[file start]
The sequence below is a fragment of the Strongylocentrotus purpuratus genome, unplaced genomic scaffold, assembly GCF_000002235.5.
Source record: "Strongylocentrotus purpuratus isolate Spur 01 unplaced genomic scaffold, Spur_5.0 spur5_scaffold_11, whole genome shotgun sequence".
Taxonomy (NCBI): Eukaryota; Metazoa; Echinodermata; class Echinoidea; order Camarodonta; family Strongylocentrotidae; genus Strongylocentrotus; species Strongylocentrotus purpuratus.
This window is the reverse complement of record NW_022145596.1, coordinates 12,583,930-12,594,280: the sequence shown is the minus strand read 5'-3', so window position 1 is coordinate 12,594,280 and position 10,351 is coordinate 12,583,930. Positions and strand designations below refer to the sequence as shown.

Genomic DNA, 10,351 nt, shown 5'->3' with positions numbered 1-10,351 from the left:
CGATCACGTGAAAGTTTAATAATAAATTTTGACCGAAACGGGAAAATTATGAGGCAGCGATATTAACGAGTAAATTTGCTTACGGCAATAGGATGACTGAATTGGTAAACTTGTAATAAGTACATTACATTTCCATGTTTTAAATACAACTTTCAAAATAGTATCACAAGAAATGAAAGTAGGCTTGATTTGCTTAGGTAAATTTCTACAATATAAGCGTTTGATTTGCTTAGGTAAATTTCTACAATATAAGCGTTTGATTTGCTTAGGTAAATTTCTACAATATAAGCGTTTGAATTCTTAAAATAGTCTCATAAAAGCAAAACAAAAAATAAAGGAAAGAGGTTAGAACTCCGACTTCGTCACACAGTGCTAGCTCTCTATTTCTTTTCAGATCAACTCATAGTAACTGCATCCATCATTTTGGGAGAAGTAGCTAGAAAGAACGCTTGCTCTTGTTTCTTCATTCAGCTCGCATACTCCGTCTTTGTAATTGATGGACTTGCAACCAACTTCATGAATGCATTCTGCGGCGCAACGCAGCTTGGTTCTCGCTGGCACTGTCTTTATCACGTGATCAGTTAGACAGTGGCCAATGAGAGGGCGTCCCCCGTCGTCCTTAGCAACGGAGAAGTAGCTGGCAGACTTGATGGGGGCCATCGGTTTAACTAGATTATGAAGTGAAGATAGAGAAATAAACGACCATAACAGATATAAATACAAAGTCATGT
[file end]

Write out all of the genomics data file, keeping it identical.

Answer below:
The sequence below is a fragment of the Strongylocentrotus purpuratus genome, unplaced genomic scaffold, assembly GCF_000002235.5.
Source record: "Strongylocentrotus purpuratus isolate Spur 01 unplaced genomic scaffold, Spur_5.0 spur5_scaffold_11, whole genome shotgun sequence".
Taxonomy (NCBI): Eukaryota; Metazoa; Echinodermata; class Echinoidea; order Camarodonta; family Strongylocentrotidae; genus Strongylocentrotus; species Strongylocentrotus purpuratus.
This window is the reverse complement of record NW_022145596.1, coordinates 12,583,930-12,594,280: the sequence shown is the minus strand read 5'-3', so window position 1 is coordinate 12,594,280 and position 10,351 is coordinate 12,583,930. Positions and strand designations below refer to the sequence as shown.

Genomic DNA, 10,351 nt, shown 5'->3' with positions numbered 1-10,351 from the left:
CGATCACGTGAAAGTTTAATAATAAATTTTGACCGAAACGGGAAAATTATGAGGCAGCGATATTAACGAGTAAATTTGCTTACGGCAATAGGATGACTGAATTGGTAAACTTGTAATAAGTACATTACATTTCCATGTTTTAAATACAACTTTCAAAATAGTATCACAAGAAATGAAAGTAGGCTTGATTTGCTTAGGTAAATTTCTACAATATAAGCGTTTGATTTGCTTAGGTAAATTTCTACAATATAAGCGTTTGATTTGCTTAGGTAAATTTCTACAATATAAGCGTTTGAATTCTTAAAATAGTCTCATAAAAGCAAAACAAAAAATAAAGGAAAGAGGTTAGAACTCCGACTTCGTCACACAGTGCTAGCTCTCTATTTCTTTTCAGATCAACTCATAGTAACTGCATCCATCATTTTGGGAGAAGTAGCTAGAAAGAACGCTTGCTCTTGTTTCTTCATTCAGCTCGCATACTCCGTCTTTGTAATTGATGGACTTGCAACCAACTTCATGAATGCATTCTGCGGCGCAACGCAGCTTGGTTCTCGCTGGCACTGTCTTTATCACGTGATCAGTTAGACAGTGGCCAATGAGAGGGCGTCCCCCGTCGTCCTTAGCAACGGAGAAGTAGCTGGCAGACTTGATGGGGGCCATCGGTTTAACTAGATTATGAAGTGAAGATAGAGAAATAAACGACCATAACAGATATAAATACAAAGTCATGT